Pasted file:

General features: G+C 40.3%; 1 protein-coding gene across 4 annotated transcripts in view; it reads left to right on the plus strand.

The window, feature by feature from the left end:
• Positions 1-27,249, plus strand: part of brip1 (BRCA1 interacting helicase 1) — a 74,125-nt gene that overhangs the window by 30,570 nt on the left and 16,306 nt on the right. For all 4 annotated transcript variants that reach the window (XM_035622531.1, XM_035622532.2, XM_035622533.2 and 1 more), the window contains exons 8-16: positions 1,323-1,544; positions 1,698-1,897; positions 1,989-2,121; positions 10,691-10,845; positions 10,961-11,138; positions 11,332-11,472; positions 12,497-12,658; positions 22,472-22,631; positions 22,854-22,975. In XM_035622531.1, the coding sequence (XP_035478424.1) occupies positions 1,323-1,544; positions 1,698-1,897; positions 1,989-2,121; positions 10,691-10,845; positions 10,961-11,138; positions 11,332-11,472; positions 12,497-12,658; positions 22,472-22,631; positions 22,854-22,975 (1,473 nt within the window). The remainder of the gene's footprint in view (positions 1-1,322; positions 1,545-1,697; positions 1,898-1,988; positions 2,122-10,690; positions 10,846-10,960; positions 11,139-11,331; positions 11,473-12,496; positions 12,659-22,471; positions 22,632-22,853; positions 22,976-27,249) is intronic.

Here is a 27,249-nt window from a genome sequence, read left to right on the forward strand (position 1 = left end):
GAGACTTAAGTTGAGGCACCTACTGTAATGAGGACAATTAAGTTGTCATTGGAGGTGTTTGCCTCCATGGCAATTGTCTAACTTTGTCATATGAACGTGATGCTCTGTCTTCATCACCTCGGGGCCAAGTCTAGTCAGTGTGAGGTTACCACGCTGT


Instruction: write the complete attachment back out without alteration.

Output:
General features: G+C 40.3%; 1 protein-coding gene across 4 annotated transcripts in view; it reads left to right on the plus strand.

The window, feature by feature from the left end:
• Positions 1-27,249, plus strand: part of brip1 (BRCA1 interacting helicase 1) — a 74,125-nt gene that overhangs the window by 30,570 nt on the left and 16,306 nt on the right. For all 4 annotated transcript variants that reach the window (XM_035622531.1, XM_035622532.2, XM_035622533.2 and 1 more), the window contains exons 8-16: positions 1,323-1,544; positions 1,698-1,897; positions 1,989-2,121; positions 10,691-10,845; positions 10,961-11,138; positions 11,332-11,472; positions 12,497-12,658; positions 22,472-22,631; positions 22,854-22,975. In XM_035622531.1, the coding sequence (XP_035478424.1) occupies positions 1,323-1,544; positions 1,698-1,897; positions 1,989-2,121; positions 10,691-10,845; positions 10,961-11,138; positions 11,332-11,472; positions 12,497-12,658; positions 22,472-22,631; positions 22,854-22,975 (1,473 nt within the window). The remainder of the gene's footprint in view (positions 1-1,322; positions 1,545-1,697; positions 1,898-1,988; positions 2,122-10,690; positions 10,846-10,960; positions 11,139-11,331; positions 11,473-12,496; positions 12,659-22,471; positions 22,632-22,853; positions 22,976-27,249) is intronic.

Here is a 27,249-nt window from a genome sequence, read left to right on the forward strand (position 1 = left end):
GAGACTTAAGTTGAGGCACCTACTGTAATGAGGACAATTAAGTTGTCATTGGAGGTGTTTGCCTCCATGGCAATTGTCTAACTTTGTCATATGAACGTGATGCTCTGTCTTCATCACCTCGGGGCCAAGTCTAGTCAGTGTGAGGTTACCACGCTGT